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Friday, September 20, 2013

Using Science To Craft The Perfect Pie

(stu_spivack/Flickr)

(stu_spivack/Flickr)

Amy Rowat has a PhD in physics and has pioneered the use of food to teach sophisticated science concepts to non-scientists.

Rowat can also bake a mean pie. She shares some of her favorite tips with Here & Now.

What are the best pie tips that you’ve picked up — or that have been passed down to you?
Tell us on Facebook or in the comments.

Guest

  • Amy Rowat, professor of integrative biology and physiology at UCLA.

Transcript

ROBIN YOUNG, HOST:

It's HERE AND NOW.

And now a few minutes on pie, which is all it should take, right? Easy as? But Amy Rowat, a professor of integrative biology and physiology with a PhD in physics goes deep on pies, using pie and other food to teach science at both Harvard and UCLA. She's been interested in both science and food since childhood. She's also doing serious research on cancer and says food science helps her understand cancer cells.

But this past spring, her students did an exhaustive study on pies. The result: a piece in The New York Times entitled "Science Builds a Better Pie." And since apple pie season is under way, let's find out more. Amy joins us from the studios at UCLA. Tell us more about how you came to use food in teaching.

AMY ROWAT: So I studied emulsions. I studied also yeast cells. And those are both topics that are really closely related to food. But I guess it was prior to my time at Harvard as a graduate student in Denmark where I was studying lipid membranes that I started to realize the intersection of the topics I was studying and the foods that we were eating. Then when I got to Harvard, we started out doing a lecture on pizza. Then we did chocolate to teach concepts like phase transitions, how things melt.

YOUNG: Well, I want to reach back to something you said - how might lipid membranes interact with food. Remind me what a lipid membrane is.

ROWAT: Lipid membranes are tiny, nanoscopic sheets of fat, essentially. And they're also widely used in food. So think about why you add mustard, for example, to a vinaigrette. You want to be able to stabilize the vinaigrette. You don't want your oil and vinegar to separate. And by adding a bit of mustard or garlic, which contains these lipid molecules naturally, that can help to stabilize a vinaigrette or your aioli.

YOUNG: Well, stay with the pies. People like to get their pies browned on the top. And I see an explanation that you gave in the New York Times, the Maillard reaction? Am I pronouncing it correctly...

ROWAT: Mm-hmm.

YOUNG: ...the chemical reaction?

ROWAT: That's right.

YOUNG: What is that?

ROWAT: That occurs between proteins and certain types of sugar such as lactose, which is commonly found in milk - heavy cream, for example. So by mixing or just brushing your crust with the milk or mixing it into an egg wash can help to promote browning reactions on your crust.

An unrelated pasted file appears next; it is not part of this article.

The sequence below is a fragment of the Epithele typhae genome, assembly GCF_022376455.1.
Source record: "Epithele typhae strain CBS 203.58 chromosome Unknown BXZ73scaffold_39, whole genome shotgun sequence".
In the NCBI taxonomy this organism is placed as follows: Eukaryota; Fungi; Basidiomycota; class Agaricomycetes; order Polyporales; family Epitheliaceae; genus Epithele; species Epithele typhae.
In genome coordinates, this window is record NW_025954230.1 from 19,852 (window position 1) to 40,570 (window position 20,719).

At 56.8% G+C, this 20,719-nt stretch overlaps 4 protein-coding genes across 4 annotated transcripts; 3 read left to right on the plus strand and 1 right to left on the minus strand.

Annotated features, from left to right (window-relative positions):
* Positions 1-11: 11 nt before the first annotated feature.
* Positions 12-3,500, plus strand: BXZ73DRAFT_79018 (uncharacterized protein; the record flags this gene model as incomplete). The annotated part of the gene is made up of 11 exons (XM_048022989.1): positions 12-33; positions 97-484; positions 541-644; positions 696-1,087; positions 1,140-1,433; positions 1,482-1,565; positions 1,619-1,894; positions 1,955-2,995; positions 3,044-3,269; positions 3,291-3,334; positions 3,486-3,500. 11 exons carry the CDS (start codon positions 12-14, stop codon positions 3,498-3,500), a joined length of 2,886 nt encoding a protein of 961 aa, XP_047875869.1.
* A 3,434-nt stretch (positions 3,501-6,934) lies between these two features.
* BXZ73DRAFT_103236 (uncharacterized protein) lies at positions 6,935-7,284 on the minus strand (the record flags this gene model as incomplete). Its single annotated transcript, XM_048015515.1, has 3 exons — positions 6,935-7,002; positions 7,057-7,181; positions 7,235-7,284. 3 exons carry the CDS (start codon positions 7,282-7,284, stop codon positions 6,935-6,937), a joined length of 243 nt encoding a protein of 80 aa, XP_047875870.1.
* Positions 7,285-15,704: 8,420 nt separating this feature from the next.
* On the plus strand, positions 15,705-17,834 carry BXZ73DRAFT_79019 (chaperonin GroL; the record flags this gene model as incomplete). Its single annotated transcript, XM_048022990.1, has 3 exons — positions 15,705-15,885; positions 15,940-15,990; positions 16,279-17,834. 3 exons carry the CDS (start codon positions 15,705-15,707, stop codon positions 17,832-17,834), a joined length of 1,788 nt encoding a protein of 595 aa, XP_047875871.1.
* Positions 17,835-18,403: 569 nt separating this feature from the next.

YOUNG: Staying with the crust, you say it's flour and water. And there's a molecular network, is that what you said, that forms? But you don't want there to be too much of a network because that will toughen the crust. And I understand that you discovered if you replace some of the water in your crust mixture with alcohol or vinegar, it'll stop that gluten formation?

ROWAT: Mm-hmm. And that was something that my students had picked up on, that people had written about previously using vinegar or vodka in a crust. But they explored rum and bourbon and many different types of alcohols. But in making a pie, you want to go for a flaky texture, and you want to somehow impede these networks of molecules from forming. And so a common way to do that is to add in some sort of fat.

ROWAT: Butter contains a lot of water. By putting the butter into the crust, you create - you can create these little pockets of gas because the water turns into vapor. People talk a lot about European butters and how they have a lower water content and they're so much better. But in fact one of the students in my class found that using American butter that has a slightly higher water content was actually helpful in promoting a flaky crust.

YOUNG: Amy Rowat, professor of integrative biology and physiology. We will post her "How To Build a Better Pie Through Science" article at hereandnow.org. Professor Rowat, thanks so much.

ROWAT: Thank you, Robin.

YOUNG: Who knew? You're listening to HERE AND NOW. Transcript provided by NPR, Copyright NPR.


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  • Mary

    My favorite recipe comes from Pim Techamuanvivi, for her pate brisee. I usually freeze the butter and cut it into 8-10 pieces. For me, the technique of rolling and folding the dough (and doing so twice), works every time. http://chezpim.com/bake/how-to-make-the-perfect-pie-dough

  • Betty

    For a flaky crust, make the crust one day, put it in the pan and put it in the refrigerator overnight. Finish the pie the next day. This allows some of the
    moisture to evaporate.

  • john

    rub a little shortening thoroughly into room temperature a.p. flour, add salt, sugar, etc., freeze at least one half hour, grate frozen unsalted butter into flour mix (one stick per cup), gradually toss ice water in to form dough, refrigerate a few hours…

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